THE KEY TO SUCCESSFUL COMMUNICATION
We all know by now that communication is at the core of how we function on a daily basis. We communicate (in person, via video or by writing) to get what we want. We communicate to survive and to thrive day-to-day.
Most of the articles and blogs you read miss one vital first-step. To communicate successfully, you must first identify the type of person you are communicating with.
Call it what you will, behavioral typing, profiling, people-reading, etc. The very first step in communication is to identify and understand how the recipient interprets information and responds to their environment.
I am sure everyone has run into the following scenario: you leave a meeting thinking you were clearly understood by the participants, only to find out a few key people left the meeting clueless and their misunderstanding actually created a huge loss of productivity or maybe even resulted in an irate client.
A popular suggestion made in many articles and blogs on improving business communication to avoid the above-mentioned mistake, is to follow-up after a meeting with a list of key points or takeaways. This is a fantastic technique but it does not work for everyone.
Let me elaborate. Imagine there is a meeting between two people, Sam the CEO and Bob a contract employee. The goal of Sam’s meeting is to get Bob to enter four, pre-configured emails into their automation system by end of the day. Sam and Bob have been working together for a several months. Both of them just, “let it go” when they mis-communicate. They simply fix the error and move on. So far this hasn’t resulted in any major setbacks. However, at this meeting, both parties are stressed as they approach the launch date of Sam's company.
At the meeting, Sam speaks quickly and loudly and she is very direct. Loud and direct people, stress Bob out. Bob, shuts down his listening when he stressed. He perceives Sam as being too aggressive and forceful when she is pushing the idea that four emails have to be copied and pasted into software. Bob doesn’t understand the aggressive behavior when he has 5 hours to do a task he believes will take less than 30 minutes. Bob says nothing during the meeting. Sam, mistakes Bob’s silence as understanding and agreeing.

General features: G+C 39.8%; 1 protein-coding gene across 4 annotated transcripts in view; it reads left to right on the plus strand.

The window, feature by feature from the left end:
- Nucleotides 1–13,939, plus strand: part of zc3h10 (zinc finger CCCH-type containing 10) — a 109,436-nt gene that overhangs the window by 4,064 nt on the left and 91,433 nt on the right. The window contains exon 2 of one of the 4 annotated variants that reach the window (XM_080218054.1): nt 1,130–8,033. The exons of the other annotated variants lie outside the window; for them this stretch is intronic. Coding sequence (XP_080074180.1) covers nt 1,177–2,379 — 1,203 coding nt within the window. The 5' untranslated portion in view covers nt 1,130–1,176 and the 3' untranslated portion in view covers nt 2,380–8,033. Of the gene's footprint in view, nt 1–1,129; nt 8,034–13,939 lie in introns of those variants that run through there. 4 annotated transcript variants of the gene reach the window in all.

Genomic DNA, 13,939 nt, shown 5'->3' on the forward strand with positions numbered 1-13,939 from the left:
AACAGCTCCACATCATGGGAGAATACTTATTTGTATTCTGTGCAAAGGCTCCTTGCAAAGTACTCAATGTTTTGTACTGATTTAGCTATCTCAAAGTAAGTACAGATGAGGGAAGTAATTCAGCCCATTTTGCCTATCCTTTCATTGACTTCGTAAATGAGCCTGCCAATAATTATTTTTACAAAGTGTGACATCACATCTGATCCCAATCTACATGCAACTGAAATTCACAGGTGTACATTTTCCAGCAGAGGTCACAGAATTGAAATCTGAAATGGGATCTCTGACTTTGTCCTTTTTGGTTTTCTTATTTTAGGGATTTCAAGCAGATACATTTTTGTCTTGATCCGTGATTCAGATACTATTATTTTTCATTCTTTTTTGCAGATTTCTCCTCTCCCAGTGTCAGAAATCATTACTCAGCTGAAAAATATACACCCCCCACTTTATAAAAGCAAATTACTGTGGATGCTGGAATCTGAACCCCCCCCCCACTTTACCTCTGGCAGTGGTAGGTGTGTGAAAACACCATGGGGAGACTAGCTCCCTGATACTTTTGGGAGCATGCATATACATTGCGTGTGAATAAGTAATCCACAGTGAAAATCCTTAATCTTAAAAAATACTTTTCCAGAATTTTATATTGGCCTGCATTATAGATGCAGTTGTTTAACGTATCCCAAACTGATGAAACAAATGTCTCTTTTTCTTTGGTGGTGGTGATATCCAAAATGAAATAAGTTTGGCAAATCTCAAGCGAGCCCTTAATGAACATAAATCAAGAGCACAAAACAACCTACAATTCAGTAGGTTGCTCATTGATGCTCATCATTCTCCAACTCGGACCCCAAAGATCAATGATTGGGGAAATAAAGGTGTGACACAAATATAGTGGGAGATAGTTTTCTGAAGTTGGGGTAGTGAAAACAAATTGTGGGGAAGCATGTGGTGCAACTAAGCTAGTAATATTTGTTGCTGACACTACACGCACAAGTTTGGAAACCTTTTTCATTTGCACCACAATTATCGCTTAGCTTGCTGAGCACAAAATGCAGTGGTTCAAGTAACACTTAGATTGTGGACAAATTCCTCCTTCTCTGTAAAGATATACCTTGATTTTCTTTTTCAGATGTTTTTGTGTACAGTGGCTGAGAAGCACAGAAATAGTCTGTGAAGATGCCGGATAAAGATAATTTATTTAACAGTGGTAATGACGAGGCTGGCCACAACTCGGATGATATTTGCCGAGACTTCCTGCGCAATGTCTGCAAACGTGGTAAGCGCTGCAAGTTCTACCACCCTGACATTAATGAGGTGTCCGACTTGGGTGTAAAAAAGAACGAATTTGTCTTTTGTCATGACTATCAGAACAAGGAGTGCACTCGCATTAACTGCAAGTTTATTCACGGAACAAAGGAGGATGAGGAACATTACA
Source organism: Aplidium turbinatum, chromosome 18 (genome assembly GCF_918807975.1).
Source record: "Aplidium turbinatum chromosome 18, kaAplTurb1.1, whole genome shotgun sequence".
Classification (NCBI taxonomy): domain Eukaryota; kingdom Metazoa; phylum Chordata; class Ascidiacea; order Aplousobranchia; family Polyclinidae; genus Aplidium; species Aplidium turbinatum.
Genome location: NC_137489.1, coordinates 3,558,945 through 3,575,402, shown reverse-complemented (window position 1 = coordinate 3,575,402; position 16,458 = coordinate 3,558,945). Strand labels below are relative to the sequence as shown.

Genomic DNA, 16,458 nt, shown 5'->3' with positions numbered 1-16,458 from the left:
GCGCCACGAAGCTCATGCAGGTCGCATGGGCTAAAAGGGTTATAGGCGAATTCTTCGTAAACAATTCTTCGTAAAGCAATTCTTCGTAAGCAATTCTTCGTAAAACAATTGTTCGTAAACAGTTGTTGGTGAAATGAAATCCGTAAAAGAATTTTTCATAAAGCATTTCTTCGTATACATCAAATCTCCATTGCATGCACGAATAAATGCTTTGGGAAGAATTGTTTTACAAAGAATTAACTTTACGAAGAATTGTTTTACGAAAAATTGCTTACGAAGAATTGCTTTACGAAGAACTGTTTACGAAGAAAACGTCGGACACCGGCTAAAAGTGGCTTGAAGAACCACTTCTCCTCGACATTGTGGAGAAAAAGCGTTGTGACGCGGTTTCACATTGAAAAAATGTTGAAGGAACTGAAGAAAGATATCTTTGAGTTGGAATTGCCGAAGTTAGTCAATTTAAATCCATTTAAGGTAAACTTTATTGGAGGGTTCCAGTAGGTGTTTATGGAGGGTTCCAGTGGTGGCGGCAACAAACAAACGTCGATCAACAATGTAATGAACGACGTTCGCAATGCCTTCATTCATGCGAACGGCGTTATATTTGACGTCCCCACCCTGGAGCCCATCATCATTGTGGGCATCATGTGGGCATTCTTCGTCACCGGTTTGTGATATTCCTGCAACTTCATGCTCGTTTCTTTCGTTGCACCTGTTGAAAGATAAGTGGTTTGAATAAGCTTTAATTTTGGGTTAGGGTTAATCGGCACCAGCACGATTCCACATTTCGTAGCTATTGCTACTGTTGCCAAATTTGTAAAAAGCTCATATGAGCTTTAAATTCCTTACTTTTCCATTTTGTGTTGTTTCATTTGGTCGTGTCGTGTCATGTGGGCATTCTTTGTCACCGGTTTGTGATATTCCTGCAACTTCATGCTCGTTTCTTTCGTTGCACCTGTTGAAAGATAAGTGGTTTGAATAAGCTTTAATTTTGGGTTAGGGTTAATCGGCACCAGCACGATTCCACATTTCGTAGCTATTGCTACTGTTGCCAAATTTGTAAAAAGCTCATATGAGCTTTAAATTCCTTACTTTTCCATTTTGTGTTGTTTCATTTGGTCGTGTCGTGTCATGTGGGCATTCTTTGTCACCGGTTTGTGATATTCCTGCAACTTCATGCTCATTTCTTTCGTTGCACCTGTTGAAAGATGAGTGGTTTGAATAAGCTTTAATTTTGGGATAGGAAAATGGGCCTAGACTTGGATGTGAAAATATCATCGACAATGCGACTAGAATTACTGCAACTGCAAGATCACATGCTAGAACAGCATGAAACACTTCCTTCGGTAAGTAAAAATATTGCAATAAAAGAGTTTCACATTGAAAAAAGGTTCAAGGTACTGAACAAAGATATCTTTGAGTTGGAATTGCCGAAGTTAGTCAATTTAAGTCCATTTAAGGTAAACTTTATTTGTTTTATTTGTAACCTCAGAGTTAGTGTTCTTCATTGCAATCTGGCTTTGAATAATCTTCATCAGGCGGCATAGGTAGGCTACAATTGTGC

After the meeting, Sam implements the great idea she read about and follows-up with an email of takeaways. When Bob, who is already frustrated, gets to his email and reads the directive to enter four emails into the automation system, he completely resents the idea of those four emails and is unable to enter them in the system. He feels as though he is being talked down to and micro-managed. Bob decides to do some research to calm down. He knows if he tries to enter the emails while he is frustrated, it won't be done properly. Bob never gets back to the email since he gets caught up in research. The job is not done and the launch is pushed backed.
This is an example of how implementing great communication advice can backfire if you do not first understand your audience.
If Sam had taken a second before the meeting to be mindful and identified Bob communication style, she could have intentionally lessened her directness and consciously slowed down her speech while also keeping her tone and volume down. This would ensure Bob did not become defensive and “shut down.” Additionally, if Sam understood how Bob receives and interprets information, she could have taken measure to engaged Bob. She could have asked him to respond during the meeting (to ensure he was listening) and had him take notes, placing him in charge of the post-meeting “takeaway” email (so he is reiterating the idea for himself). By engaging Bob and speaking in a way that Bob feels most comfortable, Sam could have avoided the lost productivity.
While it might sound like it takes a lot of energy to read and identify people then adapt your message and communication style. I ask, "What is more work? Taking the time to hold the correct meeting or missing your launch pushing back an entire company?"
While 90% or 11 of the 12 integrated behavioral types would have simply taken the clear directive and gotten the job done; Sam was speaking to Bob. So the only thing that mattered in this scenario was, "how does Bob effectively receive information?" That is why identifying your audience's behavioral type is key to successful communication no matter what suggestions you are applying.